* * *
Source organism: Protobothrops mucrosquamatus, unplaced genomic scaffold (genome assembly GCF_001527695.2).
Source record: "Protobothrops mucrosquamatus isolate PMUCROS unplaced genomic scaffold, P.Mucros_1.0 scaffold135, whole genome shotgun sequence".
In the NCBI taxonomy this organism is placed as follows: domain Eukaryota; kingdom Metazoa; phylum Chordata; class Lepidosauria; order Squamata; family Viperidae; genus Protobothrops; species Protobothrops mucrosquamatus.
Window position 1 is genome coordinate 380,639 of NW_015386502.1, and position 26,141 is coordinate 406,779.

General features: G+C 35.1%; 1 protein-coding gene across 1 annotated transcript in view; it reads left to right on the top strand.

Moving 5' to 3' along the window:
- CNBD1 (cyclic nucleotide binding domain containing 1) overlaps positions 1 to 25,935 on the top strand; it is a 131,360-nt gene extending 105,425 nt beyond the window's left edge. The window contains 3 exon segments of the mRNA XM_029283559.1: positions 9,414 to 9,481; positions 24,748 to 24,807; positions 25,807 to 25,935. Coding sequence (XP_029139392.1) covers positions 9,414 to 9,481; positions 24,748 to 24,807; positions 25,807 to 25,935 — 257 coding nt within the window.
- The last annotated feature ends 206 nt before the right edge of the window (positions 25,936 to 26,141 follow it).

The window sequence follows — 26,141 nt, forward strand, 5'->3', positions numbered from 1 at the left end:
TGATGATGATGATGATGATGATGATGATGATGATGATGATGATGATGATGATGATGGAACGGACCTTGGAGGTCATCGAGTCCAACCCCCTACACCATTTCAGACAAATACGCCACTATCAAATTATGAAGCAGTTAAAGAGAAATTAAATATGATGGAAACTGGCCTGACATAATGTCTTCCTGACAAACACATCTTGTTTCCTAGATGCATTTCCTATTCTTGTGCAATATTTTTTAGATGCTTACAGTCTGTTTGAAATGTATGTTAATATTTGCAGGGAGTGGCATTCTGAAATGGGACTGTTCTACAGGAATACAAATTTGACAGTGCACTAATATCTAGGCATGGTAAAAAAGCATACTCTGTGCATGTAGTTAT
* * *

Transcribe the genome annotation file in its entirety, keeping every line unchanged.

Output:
Source organism: Protobothrops mucrosquamatus, unplaced genomic scaffold (genome assembly GCF_001527695.2).
Source record: "Protobothrops mucrosquamatus isolate PMUCROS unplaced genomic scaffold, P.Mucros_1.0 scaffold135, whole genome shotgun sequence".
In the NCBI taxonomy this organism is placed as follows: domain Eukaryota; kingdom Metazoa; phylum Chordata; class Lepidosauria; order Squamata; family Viperidae; genus Protobothrops; species Protobothrops mucrosquamatus.
Window position 1 is genome coordinate 380,639 of NW_015386502.1, and position 26,141 is coordinate 406,779.

General features: G+C 35.1%; 1 protein-coding gene across 1 annotated transcript in view; it reads left to right on the top strand.

Moving 5' to 3' along the window:
- CNBD1 (cyclic nucleotide binding domain containing 1) overlaps positions 1 to 25,935 on the top strand; it is a 131,360-nt gene extending 105,425 nt beyond the window's left edge. The window contains 3 exon segments of the mRNA XM_029283559.1: positions 9,414 to 9,481; positions 24,748 to 24,807; positions 25,807 to 25,935. Coding sequence (XP_029139392.1) covers positions 9,414 to 9,481; positions 24,748 to 24,807; positions 25,807 to 25,935 — 257 coding nt within the window.
- The last annotated feature ends 206 nt before the right edge of the window (positions 25,936 to 26,141 follow it).

The window sequence follows — 26,141 nt, forward strand, 5'->3', positions numbered from 1 at the left end:
TGATGATGATGATGATGATGATGATGATGATGATGATGATGATGATGATGATGATGGAACGGACCTTGGAGGTCATCGAGTCCAACCCCCTACACCATTTCAGACAAATACGCCACTATCAAATTATGAAGCAGTTAAAGAGAAATTAAATATGATGGAAACTGGCCTGACATAATGTCTTCCTGACAAACACATCTTGTTTCCTAGATGCATTTCCTATTCTTGTGCAATATTTTTTAGATGCTTACAGTCTGTTTGAAATGTATGTTAATATTTGCAGGGAGTGGCATTCTGAAATGGGACTGTTCTACAGGAATACAAATTTGACAGTGCACTAATATCTAGGCATGGTAAAAAAGCATACTCTGTGCATGTAGTTAT